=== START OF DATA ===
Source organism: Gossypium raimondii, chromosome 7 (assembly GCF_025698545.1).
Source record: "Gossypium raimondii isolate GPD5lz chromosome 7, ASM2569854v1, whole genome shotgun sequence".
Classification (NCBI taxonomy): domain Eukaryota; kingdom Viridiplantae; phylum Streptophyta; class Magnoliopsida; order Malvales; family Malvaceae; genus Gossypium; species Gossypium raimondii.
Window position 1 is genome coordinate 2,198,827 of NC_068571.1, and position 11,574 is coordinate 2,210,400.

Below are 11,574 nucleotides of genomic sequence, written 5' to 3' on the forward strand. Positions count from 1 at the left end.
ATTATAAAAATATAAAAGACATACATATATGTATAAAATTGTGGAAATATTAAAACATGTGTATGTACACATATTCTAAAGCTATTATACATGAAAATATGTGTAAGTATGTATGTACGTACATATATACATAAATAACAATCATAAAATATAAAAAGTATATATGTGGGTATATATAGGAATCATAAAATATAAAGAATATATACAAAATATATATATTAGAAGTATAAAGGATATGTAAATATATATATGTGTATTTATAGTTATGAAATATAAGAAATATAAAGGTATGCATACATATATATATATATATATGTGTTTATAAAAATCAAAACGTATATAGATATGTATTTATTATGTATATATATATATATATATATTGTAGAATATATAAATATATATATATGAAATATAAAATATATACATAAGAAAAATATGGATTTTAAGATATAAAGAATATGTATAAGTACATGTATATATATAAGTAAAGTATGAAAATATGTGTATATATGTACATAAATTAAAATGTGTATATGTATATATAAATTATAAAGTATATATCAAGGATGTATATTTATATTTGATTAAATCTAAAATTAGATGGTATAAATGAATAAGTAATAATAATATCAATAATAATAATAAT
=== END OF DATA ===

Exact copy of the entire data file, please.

Source organism: Gossypium raimondii, chromosome 7 (assembly GCF_025698545.1).
Source record: "Gossypium raimondii isolate GPD5lz chromosome 7, ASM2569854v1, whole genome shotgun sequence".
Classification (NCBI taxonomy): domain Eukaryota; kingdom Viridiplantae; phylum Streptophyta; class Magnoliopsida; order Malvales; family Malvaceae; genus Gossypium; species Gossypium raimondii.
Window position 1 is genome coordinate 2,198,827 of NC_068571.1, and position 11,574 is coordinate 2,210,400.

Below are 11,574 nucleotides of genomic sequence, written 5' to 3' on the forward strand. Positions count from 1 at the left end.
ATTATAAAAATATAAAAGACATACATATATGTATAAAATTGTGGAAATATTAAAACATGTGTATGTACACATATTCTAAAGCTATTATACATGAAAATATGTGTAAGTATGTATGTACGTACATATATACATAAATAACAATCATAAAATATAAAAAGTATATATGTGGGTATATATAGGAATCATAAAATATAAAGAATATATACAAAATATATATATTAGAAGTATAAAGGATATGTAAATATATATATGTGTATTTATAGTTATGAAATATAAGAAATATAAAGGTATGCATACATATATATATATATATATGTGTTTATAAAAATCAAAACGTATATAGATATGTATTTATTATGTATATATATATATATATATATTGTAGAATATATAAATATATATATATGAAATATAAAATATATACATAAGAAAAATATGGATTTTAAGATATAAAGAATATGTATAAGTACATGTATATATATAAGTAAAGTATGAAAATATGTGTATATATGTACATAAATTAAAATGTGTATATGTATATATAAATTATAAAGTATATATCAAGGATGTATATTTATATTTGATTAAATCTAAAATTAGATGGTATAAATGAATAAGTAATAATAATATCAATAATAATAATAAT